It's not her fault, (since, as she says repeatedly, her mom wouldn't give her more money, work a third job to support her, rewind her own life to before her marriage, etc.) but Smith rolls enormous self-indulgence and a real biochemical tendency toward schizophrenia into a cautionary tale that completely ignores the psychotherapeutic effects of empathogens like Ecstasy and instead, wraps it up into a fear of all pharmaceuticals including prescribed anti-psychotic and anti-depressant meds.

She's a poster girl for something, but it's not avoidance of drug experimentation based on knowledge, or freedom from drug abuse based on a healthy mind in a healthy body. She's a perfect product of the post-9/11 generation that can only think in black and white terms, and that uses fear and ignorance to bolster narrow-minded conservative agendas. Good for her that she's working for the government now.
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Format: Paperback
Smith's book is well-written and I have great empathy for what she experienced, and for the anti-illegal drug message she promotes. I am concerned, however, with the message she sends in the last chapter when she decides to live "pill free" by throwing away her anti-depressant medications. It's dangerous to equate illegal drugs like ecstacy, which we know are unregulated and can contain any number of harmful ingredients including rat poison, with anti-depressants, as she seems to do in her book. Anti-depressants have saved lives and helped people live better lives. Maybe Smith truly did not need to be on psychiatric medication, but I hope younger readers will not come away believing that anyone who needs such medication is weak. Mental illness is a real medical condition, not something that can be willed away.
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Format: Paperback Verified Purchase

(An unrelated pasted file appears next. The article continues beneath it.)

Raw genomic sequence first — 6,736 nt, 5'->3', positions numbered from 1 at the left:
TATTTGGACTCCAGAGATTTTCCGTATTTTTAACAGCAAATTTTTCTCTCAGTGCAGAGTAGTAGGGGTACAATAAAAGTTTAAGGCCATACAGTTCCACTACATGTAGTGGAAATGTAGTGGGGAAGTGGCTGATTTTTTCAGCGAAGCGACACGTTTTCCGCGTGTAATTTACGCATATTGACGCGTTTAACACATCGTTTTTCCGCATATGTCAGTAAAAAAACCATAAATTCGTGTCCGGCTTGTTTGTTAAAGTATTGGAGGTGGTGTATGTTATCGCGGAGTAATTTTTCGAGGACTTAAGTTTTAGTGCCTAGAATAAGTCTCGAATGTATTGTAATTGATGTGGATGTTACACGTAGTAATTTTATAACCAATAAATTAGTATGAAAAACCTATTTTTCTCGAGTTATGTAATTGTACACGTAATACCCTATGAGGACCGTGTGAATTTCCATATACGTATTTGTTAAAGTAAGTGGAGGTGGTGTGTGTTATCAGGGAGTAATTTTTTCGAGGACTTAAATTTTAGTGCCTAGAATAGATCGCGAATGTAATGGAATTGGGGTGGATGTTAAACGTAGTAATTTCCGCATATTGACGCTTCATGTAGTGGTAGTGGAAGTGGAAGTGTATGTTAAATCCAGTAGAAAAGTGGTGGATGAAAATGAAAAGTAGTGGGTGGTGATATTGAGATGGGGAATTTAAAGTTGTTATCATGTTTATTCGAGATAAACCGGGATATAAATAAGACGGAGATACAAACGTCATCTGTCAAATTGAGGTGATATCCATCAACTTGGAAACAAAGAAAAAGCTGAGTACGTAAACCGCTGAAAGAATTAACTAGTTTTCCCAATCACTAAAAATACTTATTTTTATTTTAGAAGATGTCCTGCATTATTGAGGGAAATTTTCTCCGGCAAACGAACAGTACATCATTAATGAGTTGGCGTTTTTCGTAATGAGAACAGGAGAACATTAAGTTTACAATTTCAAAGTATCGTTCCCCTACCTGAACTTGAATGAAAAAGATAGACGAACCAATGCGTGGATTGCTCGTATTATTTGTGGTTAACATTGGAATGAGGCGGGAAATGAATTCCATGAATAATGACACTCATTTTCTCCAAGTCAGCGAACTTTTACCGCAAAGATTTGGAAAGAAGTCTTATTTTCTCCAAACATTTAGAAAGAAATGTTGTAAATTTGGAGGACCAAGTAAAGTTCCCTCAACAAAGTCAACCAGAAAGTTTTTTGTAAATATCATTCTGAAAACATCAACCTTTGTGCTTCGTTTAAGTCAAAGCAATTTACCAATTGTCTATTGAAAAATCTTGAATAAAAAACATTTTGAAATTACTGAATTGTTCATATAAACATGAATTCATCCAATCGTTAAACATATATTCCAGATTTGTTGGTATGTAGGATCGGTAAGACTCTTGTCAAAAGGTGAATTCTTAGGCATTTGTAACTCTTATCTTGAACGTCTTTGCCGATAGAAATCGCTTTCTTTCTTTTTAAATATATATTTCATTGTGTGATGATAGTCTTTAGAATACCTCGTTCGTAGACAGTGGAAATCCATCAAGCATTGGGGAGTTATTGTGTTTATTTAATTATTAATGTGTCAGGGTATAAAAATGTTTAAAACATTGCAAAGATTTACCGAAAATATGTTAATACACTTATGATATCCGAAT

This is one of my favorite books. She is open, honest and doesnt hold back. Some reviewers claim shes not an addict she doesnt know but its not about that. its about trying something and before you know it your caught up in this world of self indulgence. she was lucky. she stopped. this book will intrigue anyone who has tried ecstasy, or has wanted to try ecstasy.
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Format: Paperback
Rolling away is a brilliant book. It tells the honest truth about what some people concider to be a harmless pill. For some, once you try ecstasy your hooked; it's hard to break free and Lynn does an excellent job in describing and explaining the horrors that she went through trying to get herself clean. You can go on any website or even google the effects of ecstasy but nothing is better than hearing, well reading in this case, something that actually happened to someone.

Lynn shares her whole life story. She explains how easy it is to get hooked, how it feels to be addicted to something and how hard it can be to get your life back. She tells about the show she was on that MTV aired called, True Life: I'm on ecstasy, and explains about the brain scan that her doctor had done on her and the results are scary but so true.

This book is for anyone that has ever done ecstasy, knowns anyone that has ever done E, or just for anyone that wants a great true story to read.